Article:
Thursday, June 07, 2007

Golden Dragons, Strykers clear Radwaniyah area

By Spc. Chris McCann
2nd BCT, 10th Mtn. Div. (LI) PAO

RADWANIYAH, Iraq — The area just west of Baghdad and the coalition forces’ Victory Base Complex is quiet – so quiet that the tiny villages south of Az-Zaidon get very little attention.
But there are fears that this area, just southeast of Fallujah, is a bit too quiet.
“It’s an intelligence gap,” said Capt. Josh Betty, a native of College Station, Texas, and the assistant plans officer for the 2nd Battalion, 14th Infantry Regiment, 2nd Brigade Combat Team, 10th Mountain Division (Light Infantry) out of Fort Drum, N.Y.
The battalion has made several incursions into the area, but hasn’t established a permanent foothold there. The intelligence gap – as well as some tips that two Soldiers captured in a May 12 attack had been taken to the Radwaniyah area – meant another mission in the area was due.
Troops from Companies B and D of the 2-14 were dispatched June 3 to clear several houses in what was dubbed Operation Hermes. But with such a large area, the “Golden Dragons,” as 2-14 is called, needed assistance. They called on Co. C of the 1st Battalion (Stryker), 23rd Infantry Regiment, which had been aiding in the search for the missing Soldiers, to lend a hand.
The 2-14 Soldiers air-assaulted into the area while the Stryker vehicles moved in under cover of darkness.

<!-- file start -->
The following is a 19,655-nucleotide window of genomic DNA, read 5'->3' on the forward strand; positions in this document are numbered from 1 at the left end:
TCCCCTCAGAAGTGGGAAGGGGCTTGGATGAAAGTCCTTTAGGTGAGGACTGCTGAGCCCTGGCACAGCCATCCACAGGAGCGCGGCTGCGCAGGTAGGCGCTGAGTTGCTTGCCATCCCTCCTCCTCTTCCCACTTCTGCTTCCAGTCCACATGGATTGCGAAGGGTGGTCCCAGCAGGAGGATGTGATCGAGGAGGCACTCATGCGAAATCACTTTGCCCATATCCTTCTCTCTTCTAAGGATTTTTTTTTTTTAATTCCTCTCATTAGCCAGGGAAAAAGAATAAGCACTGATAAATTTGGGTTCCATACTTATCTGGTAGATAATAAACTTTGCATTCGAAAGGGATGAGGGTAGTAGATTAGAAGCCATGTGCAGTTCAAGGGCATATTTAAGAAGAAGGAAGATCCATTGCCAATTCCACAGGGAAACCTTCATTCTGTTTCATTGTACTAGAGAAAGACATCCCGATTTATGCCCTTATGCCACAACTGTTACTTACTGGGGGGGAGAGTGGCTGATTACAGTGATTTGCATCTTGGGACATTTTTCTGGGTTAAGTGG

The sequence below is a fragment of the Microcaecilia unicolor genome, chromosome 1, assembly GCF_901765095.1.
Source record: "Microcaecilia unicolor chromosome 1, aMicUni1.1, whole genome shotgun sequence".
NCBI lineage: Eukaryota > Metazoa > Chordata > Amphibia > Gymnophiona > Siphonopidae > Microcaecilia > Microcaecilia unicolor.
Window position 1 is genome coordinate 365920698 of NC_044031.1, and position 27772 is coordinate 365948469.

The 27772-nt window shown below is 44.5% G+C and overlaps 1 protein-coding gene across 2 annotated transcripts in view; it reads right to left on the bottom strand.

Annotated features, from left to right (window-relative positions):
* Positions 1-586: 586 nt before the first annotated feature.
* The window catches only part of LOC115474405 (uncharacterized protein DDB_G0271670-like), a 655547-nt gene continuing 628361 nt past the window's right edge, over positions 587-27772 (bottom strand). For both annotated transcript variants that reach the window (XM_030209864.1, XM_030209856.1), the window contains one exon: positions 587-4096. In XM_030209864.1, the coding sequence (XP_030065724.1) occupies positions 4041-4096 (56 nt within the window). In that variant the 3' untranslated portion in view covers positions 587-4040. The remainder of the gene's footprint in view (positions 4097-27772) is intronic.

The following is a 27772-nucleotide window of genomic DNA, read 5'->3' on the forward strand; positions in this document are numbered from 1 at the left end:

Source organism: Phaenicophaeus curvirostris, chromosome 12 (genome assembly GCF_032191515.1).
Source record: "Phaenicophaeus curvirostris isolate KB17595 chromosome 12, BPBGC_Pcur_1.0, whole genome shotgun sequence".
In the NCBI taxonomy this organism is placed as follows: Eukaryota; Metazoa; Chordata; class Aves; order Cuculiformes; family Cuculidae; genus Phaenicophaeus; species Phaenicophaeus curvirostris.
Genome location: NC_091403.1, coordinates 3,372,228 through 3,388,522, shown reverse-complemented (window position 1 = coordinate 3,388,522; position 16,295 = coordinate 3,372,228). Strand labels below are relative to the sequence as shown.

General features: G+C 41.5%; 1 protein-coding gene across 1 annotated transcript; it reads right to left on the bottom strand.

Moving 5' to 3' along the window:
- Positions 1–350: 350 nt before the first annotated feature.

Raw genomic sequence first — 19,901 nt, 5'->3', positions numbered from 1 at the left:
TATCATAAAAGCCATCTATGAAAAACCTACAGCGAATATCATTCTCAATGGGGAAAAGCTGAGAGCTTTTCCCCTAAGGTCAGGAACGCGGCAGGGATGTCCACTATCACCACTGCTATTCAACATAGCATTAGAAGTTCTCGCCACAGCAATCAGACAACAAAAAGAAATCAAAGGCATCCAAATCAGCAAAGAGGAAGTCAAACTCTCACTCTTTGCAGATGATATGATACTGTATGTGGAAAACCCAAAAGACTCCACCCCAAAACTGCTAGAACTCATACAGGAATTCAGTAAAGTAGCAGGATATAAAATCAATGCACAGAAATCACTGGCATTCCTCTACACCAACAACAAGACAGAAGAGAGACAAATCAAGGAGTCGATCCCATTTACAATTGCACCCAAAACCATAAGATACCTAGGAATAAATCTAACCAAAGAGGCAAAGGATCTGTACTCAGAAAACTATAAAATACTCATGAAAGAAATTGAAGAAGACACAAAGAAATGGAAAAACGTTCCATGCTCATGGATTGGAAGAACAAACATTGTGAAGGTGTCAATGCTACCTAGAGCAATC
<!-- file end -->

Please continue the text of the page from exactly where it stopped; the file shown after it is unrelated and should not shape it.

“It’s an isolated objective area southwest of Baghdad,” said Betty. “Right now, we don’t have a lot of intelligence on the area, so we were gathering intelligence for conducting future operations.”
The area, like most of the 2nd BCT’s area of operations, is pastoral. Children herd sheep and goats while adults work fields of wheat, alfalfa, and vegetables.
The troops of the Stryker battalion cleared many houses as the 2-14 Soldiers provided the security cordon around the area, moving through the scattered groups of homes with Iraqi Army troops. One of the homes had an SA-7 – a shoulder-fired surface-to-air missile system - and two men were detained and taken to Camp Striker for questioning about the weapon.
Having the extra Soldiers was critical, Betty said.
“Due to our current situation, our organic elements are tied up with their own patrols and patrol bases – they don’t have a lot of people to flex one way or another. This gave us the ability to use our own small organic units and a whole company of personnel to actually go in and secure the objective – it let us put a lot more people on the ground.”
The fields and farmlands of the Radwaniyah and Zaidon areas will continue to be patrolled by the 2-14th, Betty said, in an effort to keep terror at bay and the population there safe.
“We’ve been up there a number of times,” said Betty, “and we’re continuing to operate in the area to make it safer for Iraq and get a better picture of what’s going on there.”

Patrol detains two suspects

2nd BCT, 10th Mtn. Div. PAO

RUSHDI MULLAH, IRAQ – As search operations continue for the two missing Soldiers from the May 12 attack, two suspects were detained near Rushdi Mullah, Iraq, June 3.
Local residents alerted Company B, 4th Battalion, 31st Infantry Regiment, 2nd Brigade Combat Team, 10th Mountain Division that two individuals with ties to the local insurgent cells were in the area.
A patrol from Company B detained the two individuals without incident.The two men are being held for questioning.

Photo of Detour soldier paints a somber picture

For a Detour family, somber photo of their loved one paints picture of soldier's 'fatigue and despair' in Iraq

By Laura McCandlish
Baltimore Sun Reporter
June 6, 2007